12. What do you like the most about the HVACR business and managing it?
I love the people. I’m blessed with strong leaders, and strong team members. I’m sure it exists in every industry if you’re around the right people, but the people that we deal with and the opportunity to learn and grow is dynamic.
13. How do you sum up your management philosophy?
Create a great system, plug in the right people, train them effectively in that system, and then get out of the way.
14. Your success has enabled you to coach and train others. What’s the largest shortcoming you see?
In this industry, we’re taught as the owners that we have all the answers, and our identity is tied to that. In reality, quality people make quality decisions based on information sharing. Training, empowering, and holding them accountable is much more powerful.
15. What are three things that grow your company best?
Company culture first and foremost. The philosophy of what a company stands for is second. And finally, and maybe more traditionally, lead generation through marketing and advertising that results in sales.
16. When did you feel comfortable enough to leave your company to pursue your motivational speaking and consulting business?
In 2005 I began to implement a model where my team was going to be responsible for the day-to-day operation of the business. I have been learning and tweaking the model ever since.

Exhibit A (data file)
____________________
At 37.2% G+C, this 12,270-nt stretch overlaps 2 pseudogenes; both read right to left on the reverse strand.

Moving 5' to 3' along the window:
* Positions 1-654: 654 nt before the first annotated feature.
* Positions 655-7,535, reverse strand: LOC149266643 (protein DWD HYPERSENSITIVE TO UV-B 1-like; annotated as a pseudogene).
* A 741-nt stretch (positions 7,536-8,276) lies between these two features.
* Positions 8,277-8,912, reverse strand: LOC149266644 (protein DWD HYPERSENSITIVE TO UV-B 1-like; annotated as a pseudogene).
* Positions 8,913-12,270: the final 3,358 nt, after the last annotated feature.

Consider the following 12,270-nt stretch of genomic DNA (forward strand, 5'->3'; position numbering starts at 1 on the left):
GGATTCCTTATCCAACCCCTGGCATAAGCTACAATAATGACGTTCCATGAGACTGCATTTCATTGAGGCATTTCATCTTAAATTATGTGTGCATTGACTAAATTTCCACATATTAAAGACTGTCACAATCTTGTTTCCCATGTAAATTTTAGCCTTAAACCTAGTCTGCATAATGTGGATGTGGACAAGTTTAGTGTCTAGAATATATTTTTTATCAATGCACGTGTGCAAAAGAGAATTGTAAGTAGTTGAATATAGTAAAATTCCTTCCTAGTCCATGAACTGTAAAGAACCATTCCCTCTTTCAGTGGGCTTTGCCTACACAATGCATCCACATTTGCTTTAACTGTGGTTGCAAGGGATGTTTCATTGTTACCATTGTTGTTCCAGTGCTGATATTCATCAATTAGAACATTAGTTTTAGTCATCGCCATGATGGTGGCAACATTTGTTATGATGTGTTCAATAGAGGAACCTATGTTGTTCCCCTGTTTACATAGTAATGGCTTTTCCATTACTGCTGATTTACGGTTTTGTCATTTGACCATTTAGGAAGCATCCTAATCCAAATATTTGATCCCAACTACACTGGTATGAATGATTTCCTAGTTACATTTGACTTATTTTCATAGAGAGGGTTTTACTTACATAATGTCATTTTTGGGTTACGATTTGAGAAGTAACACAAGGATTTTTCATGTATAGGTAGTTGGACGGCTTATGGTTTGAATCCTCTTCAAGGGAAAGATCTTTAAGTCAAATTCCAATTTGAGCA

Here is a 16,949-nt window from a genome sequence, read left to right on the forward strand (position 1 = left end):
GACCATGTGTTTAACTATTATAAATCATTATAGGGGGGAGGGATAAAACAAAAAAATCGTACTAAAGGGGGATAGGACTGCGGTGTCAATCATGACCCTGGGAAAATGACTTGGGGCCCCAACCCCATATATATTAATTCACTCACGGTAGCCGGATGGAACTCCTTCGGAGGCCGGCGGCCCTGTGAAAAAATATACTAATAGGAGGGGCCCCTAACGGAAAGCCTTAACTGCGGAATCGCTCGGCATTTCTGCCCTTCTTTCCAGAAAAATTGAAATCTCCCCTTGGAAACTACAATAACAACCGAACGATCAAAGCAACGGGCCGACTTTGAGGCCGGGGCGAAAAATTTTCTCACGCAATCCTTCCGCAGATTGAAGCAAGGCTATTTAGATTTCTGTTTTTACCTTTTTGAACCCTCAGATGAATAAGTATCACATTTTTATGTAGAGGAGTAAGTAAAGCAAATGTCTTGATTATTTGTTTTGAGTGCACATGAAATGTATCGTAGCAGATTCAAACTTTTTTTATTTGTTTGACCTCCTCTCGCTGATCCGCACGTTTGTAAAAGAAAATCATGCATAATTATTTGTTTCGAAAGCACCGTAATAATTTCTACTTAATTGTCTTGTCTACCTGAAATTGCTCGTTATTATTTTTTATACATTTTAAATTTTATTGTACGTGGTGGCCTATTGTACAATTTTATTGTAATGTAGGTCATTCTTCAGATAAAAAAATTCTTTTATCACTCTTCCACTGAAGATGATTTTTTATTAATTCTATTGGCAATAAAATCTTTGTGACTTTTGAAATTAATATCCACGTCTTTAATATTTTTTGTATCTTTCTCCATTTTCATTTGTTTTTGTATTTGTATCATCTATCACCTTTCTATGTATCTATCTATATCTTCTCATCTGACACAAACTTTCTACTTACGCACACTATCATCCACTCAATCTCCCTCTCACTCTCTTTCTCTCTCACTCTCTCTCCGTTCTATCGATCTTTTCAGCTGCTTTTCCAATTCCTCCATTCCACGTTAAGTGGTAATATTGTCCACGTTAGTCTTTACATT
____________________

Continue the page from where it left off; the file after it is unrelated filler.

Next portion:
17. What has the process taught you? That you’ll find weaknesses, and if you correct them, it makes the company stronger.
18. What were some of the things that you found deficient? Communication is always a challenge, but it can get magnified in your absence. We also had a larger management team than was necessary for a business our size, and I didn’t leave room for younger people to grow.
19. What is the pet project you’ve been working on this year?
Actually there are two things. I’ve written a book — The Six Dimensions of C.H.A.N.G.E. It’s about a platform and a framework. C.H.A.N.G.E. is an acronym for clarity, habit, action, never give up, gratitude, and enthusiasm. If you wrap those with belief and self-worth, I truly believe you can accomplish anything. The second is a new business
I’ve launched called The Blue Collar Coach.
20. Where can our readers go to learn more?
Visit my website for free tips and tools at www.thebluecollarcoach.com, or call me at 877.968.2244.
Terry has over 23 years of experience in the advertising and publishing industries. He began his career with a business-to-business advertising agency. Prior to forming Hutchinson Tanker Ltd. and HVACR Business in January 2006, he spent 20 years with large national publishing and media firm where he was the publisher of several titles in the mechanical systems marketplace.
In addition to his experience in advertising and publishing, Terry has worked closely with numerous industry-related associations over the years including AHRI, AMCA, and ABMA. He has also served on the Board of Directors for the American Boiler Manufactures Association (ABMA) and as chairman, for both the Associates Committee and the Marketing Communications Committee of ABMA.